East Side Sushi

Equal parts charming and clumsy. It felt like a senior project, and the script had all the usual characters, as if cut from film school cardboard. But there is heart, and… Oakland.

The Florida Project

An oddly engaging movie. There is nothing that a synopsis might tell you that would indicate the level of engagement that this story engenders. It may be in part the fact that we see most of the movie from the point of view of the children, who, however mischievous they may be, remind us always that what they represent is hope and possibility, for all of us. Disneyland may be an overt symbol of the fantasy life we all desire, but these kids show us that real life can be full of joy as well.

Definitely Maybe

Disappointing to the point where not even Ryan Reynolds’ charms could revive it. Not even Rachel Weisz as a love interest could save it. There is too much script here. You can just see the writers piling it on. One more wrinkle, another complication, the expected unexpected. And back around to the beginning. Cute by a little too much.


Started out pretty strong, then quickly devolved into cliché. Woody Harrelson is a good choice for this role, and he makes the film watchable, even when the script gets lazy and offers up the most predictable situations. A pretty good way to kill time on a plane, but otherwise…

The Meyerowitz Stories

Netflix can do no wrong, it seems. This is a film that, on the surface, I wouldn’t expect to enjoy so much. The cast is not one that I have much interest in. But I’ve never liked Adam Sandler and Ben Stiller so much as I did here. They are both excellent, good enough to keep up with Dustin Hoffman, with no-one outshining the others.

Ah, the writer/director is Noah Baumbach… That goes a long way in explaining the quality on hand.

Get Out

I don’t watch a lot of “horror” films, because they are almost always too predictable and clichéd. This one is anything but. It is very good at making the viewer feel a little bit uncomfortable, and then very slowly ratcheting that up. Until all hell breaks loose.

I did not see that ending coming…

Manchester by the Sea

I was told this was slow-moving. It was. And yet it never lagged. It’s a simple story, told without any flourishes. Straightforward cinematography, lighting, wardrobe, shot on location. I expected more yelling and screaming, more crying…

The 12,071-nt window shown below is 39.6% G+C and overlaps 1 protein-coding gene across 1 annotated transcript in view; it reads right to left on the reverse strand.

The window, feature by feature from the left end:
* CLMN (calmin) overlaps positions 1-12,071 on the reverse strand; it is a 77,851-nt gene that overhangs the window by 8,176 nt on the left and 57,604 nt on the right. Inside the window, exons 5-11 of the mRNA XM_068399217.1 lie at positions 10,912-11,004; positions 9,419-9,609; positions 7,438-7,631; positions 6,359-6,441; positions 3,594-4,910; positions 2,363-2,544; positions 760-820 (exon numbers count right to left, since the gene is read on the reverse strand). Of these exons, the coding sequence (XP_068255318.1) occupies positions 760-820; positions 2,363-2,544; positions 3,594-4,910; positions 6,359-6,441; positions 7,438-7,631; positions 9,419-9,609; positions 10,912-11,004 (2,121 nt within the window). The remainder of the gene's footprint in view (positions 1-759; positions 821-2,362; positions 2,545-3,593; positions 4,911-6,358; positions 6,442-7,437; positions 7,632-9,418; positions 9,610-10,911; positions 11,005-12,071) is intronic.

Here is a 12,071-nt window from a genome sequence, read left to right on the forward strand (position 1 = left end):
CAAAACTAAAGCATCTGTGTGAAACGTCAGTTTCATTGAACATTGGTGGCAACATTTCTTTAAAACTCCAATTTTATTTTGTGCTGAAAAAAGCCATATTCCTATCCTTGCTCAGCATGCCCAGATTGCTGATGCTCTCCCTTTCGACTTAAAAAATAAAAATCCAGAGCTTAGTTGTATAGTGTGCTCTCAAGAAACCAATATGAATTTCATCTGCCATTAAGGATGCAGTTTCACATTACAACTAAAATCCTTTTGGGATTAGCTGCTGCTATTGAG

But it’s all about the dialogue and the acting. This is an example of ‘simple is best.’ Or almost best. I’m still glad that an equally quiet and straightforward film, Moonlight, won the Oscar for best picture this year. And Casey Affleck? He may have been the most deserving of the nominees, but I still think that Alex Hibbert, Ashton Sanders, and Trevante Rhodes should have been jointly awarded Best Actor for their work as Chiron in Moonlight

Closet Monster

Feels like a teen angst movie from the ’80s, if John Hughes had made films about a closeted gay guy in the ’90s, with a Canadian accent and a good deal of blood.

I didn’t realize that Isabella Rossellini was the voice of the pet hamster… that makes it all the better.


The most quietly powerful film you are likely to see this year. Very, very well done. There is nothing fancy here, and the director has restrained himself at all the right times. And yet this movie sears itself into your memory.

The three actors who play Chiron at various ages need to be jointly nominated for Best Actor, and this film is my choice for Best Picture at the Academy Awards this year…

The Invitation

This tried to be a slow-burn mind-fuck, rather than a crazy slasher film, for the first 3/4, and basically it succeeded. I like when it’s a cast of unknowns, except for maybe one (John Carroll Lynch), who do a respectable job. But then of course it went a bit off the rails, and I found myself yelling at the screen, as usual.

Still, watchable, for sure.